2. Optimize the imagery – In the second phase of the process, once he had identified the number of voices that were active within himself, Ben optimized each one by giving it vivid physical descriptions, including the sound of the voice, the gender of the voice, and what the voice was actually saying to him to induce the fear he experienced. Ben found that this technique helped him further separate from these distinct “characters” and allowed him critical space to breathe.
  3. Isolate the critical voice(s) – Once the primary voice of fear was crystallized, Ben then named it. In this case he decided to call it “Big Ben” and with this new moniker, he was able to better identify when this voice would be triggered to its fullest. Once the voice had been given an identity, Ben was able to play out a mental exercise of bringing “Big Ben” to his fullest, ugliest, most intense form and experience the subsequent intensity. During this stage, I asked Ben how he felt physically when “Big Ben” was at its peak, and he described a distinct increase in tension in his neck and shoulders, butterflies in his stomach, and dryness in his mouth.
  4. Calm the critical voice(s) – In stage four, after Ben brought his inner critic to life, we began to work through a process of putting it in its proper place. By visually shrinking its physical size, and allowing another part of Ben (“Champion Ben”) to come forward, he was able to calm the noise, and gain more centered control of his experience. During this stage, when asked how his body now physically felt, Ben described that his neck and shoulder tension had subsided, his stomach butterflies had disappeared, and his mouth was back to normal (all of which occurred while remaining in the exact same physical environment he was during the earlier stage).
  5. Embrace the balance – As the exercise came to a close, Ben began to embrace the balance he had found by controlling his “Big Ben” voice, while allowing his more positive, supportive, “Champion Ben” voice to gain amplitude. Once he was in a state of inner calm and confidence, Ben reflected on his experience and shared that he was not only energized, but by being able to separate these parts from his core being, he discovered that he was actually more in control of his emotions and feelings (particularly the emotion of fear) than he had ever imagined or felt possible.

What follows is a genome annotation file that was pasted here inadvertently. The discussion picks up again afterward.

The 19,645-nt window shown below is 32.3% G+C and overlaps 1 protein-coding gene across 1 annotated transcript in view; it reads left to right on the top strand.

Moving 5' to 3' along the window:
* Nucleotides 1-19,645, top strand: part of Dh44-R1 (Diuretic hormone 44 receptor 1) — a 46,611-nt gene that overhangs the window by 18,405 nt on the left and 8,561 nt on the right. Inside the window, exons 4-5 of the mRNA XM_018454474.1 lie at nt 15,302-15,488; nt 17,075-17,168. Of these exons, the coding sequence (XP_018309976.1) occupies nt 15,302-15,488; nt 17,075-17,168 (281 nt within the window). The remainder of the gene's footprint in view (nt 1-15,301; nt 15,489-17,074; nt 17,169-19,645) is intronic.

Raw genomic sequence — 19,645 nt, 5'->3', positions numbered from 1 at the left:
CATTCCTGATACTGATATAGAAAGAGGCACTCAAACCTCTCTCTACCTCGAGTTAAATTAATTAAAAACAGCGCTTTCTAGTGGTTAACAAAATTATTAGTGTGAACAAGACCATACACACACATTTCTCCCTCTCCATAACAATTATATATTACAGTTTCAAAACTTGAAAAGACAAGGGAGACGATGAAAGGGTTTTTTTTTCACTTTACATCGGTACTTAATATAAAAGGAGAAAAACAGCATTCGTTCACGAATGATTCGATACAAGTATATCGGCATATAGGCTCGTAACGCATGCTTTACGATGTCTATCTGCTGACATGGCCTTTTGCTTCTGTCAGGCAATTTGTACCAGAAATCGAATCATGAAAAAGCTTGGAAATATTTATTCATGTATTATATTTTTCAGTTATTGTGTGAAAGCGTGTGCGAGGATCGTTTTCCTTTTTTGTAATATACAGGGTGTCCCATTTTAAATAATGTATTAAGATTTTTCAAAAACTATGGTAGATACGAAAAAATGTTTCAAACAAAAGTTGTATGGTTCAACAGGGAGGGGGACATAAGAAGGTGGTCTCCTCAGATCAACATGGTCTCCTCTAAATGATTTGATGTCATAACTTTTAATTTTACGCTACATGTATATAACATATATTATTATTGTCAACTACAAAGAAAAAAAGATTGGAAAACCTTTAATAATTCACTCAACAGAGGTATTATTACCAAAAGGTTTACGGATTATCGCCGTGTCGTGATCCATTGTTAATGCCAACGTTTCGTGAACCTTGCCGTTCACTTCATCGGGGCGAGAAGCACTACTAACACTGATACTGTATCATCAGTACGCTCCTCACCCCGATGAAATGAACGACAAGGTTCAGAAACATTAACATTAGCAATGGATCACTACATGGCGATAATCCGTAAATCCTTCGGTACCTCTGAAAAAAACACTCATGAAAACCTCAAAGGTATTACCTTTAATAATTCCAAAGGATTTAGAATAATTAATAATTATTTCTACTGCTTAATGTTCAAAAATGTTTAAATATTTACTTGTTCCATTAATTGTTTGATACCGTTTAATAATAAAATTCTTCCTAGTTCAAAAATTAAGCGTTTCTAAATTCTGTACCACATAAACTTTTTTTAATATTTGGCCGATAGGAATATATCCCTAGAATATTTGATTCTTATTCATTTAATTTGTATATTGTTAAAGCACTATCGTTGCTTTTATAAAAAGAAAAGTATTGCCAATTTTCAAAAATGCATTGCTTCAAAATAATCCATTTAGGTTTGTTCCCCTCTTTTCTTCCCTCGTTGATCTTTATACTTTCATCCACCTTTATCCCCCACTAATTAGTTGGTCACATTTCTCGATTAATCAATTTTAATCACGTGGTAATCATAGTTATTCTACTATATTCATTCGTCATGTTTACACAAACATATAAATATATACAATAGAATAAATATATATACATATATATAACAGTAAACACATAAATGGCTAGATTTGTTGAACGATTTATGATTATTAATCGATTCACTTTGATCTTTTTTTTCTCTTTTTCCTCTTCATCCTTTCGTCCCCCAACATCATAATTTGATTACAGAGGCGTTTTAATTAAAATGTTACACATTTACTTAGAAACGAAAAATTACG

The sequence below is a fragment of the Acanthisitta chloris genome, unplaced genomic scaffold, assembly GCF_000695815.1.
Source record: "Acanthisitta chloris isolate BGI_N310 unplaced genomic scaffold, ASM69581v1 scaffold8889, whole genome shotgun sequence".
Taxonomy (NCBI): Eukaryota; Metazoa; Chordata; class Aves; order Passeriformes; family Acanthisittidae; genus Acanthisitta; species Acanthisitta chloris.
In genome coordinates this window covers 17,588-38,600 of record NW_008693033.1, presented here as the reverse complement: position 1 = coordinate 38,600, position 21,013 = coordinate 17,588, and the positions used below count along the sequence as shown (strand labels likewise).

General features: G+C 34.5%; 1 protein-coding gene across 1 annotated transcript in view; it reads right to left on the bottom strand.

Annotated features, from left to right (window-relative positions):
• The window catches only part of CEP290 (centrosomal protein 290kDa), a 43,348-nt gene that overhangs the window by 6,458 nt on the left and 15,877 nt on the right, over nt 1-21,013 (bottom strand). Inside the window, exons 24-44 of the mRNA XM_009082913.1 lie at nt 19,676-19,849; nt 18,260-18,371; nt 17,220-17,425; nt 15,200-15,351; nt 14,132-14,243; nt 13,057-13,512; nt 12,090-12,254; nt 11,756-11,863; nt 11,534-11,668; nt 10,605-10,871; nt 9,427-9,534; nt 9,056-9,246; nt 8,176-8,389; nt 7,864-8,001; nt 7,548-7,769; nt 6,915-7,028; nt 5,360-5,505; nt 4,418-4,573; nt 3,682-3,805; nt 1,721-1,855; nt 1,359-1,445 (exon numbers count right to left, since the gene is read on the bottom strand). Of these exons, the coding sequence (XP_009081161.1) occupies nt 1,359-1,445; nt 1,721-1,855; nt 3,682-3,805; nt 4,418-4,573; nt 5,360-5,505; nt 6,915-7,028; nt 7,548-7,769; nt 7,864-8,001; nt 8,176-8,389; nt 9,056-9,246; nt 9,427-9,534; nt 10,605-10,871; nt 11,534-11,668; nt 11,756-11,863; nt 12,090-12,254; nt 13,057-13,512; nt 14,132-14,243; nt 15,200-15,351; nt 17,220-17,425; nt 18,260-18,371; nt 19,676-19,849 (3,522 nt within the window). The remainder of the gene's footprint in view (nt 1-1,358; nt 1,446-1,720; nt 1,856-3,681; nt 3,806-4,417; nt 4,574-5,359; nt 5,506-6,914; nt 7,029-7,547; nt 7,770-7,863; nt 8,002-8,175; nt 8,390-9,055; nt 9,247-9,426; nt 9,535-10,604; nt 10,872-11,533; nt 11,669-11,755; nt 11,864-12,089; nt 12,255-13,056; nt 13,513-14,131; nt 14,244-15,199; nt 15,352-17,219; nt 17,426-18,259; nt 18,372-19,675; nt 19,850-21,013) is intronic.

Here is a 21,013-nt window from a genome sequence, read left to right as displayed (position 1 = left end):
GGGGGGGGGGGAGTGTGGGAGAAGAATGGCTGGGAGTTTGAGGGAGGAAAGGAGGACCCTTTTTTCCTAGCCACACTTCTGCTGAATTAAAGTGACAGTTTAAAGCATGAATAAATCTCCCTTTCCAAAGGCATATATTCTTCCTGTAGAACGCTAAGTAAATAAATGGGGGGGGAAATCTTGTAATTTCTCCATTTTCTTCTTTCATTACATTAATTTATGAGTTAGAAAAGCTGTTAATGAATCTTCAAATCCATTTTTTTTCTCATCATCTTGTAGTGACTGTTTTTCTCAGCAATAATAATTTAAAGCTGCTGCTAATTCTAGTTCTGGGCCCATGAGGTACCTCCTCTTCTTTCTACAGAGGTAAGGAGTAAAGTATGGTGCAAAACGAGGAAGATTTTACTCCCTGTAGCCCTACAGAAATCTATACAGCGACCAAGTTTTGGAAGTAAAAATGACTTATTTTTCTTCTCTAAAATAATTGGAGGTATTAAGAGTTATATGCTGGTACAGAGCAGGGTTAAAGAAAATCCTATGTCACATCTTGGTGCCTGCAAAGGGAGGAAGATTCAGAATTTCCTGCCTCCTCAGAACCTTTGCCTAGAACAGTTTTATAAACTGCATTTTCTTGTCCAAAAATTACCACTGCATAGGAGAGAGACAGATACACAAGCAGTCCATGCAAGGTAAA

In short, this brief mental exercise gave him (and many other clients who have utilized this technique as well) the ability to begin to control their fears and increase their level of consciousness around what was happening for them in those moments of high stress. One does not need to be a neuro-scientist or psychotherapist (of which I am neither) to be able to employ these techniques in the services of clients. I for one, have gained more wisdom to wrestle with my own demons and hope to harness some of these insights as a parent, so that my daughter has more tools to help her during her journey of going from tears and tummy aches to discovering the magical mysteries of mastering math.

*Note: All names have been changed to protect client confidentiality.

  1. Kessler RC, Chiu WT, Demler O, Walters EE. Prevalence, severity, and comorbidity of twelve-month DSM-IV disorders in the National Comorbidity Survey Replication (NCS-R). Archives of General Psychiatry, 2005 Jun;62(6):617-27.
  2. Dweck Carol. Mindset: The New Psychology of Success. New York: Random House, 2006.

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One Response to Guest Posting: Fear & Loathing in Executive Coaching

  1. Amazing post. I am impressed to read this article and got interesting information from here. Glad to knowing the great information from here.. Thanks for sharing this article with us.. I want to be visiting here again and I hope you will provide to us more interesting information about executive coaching.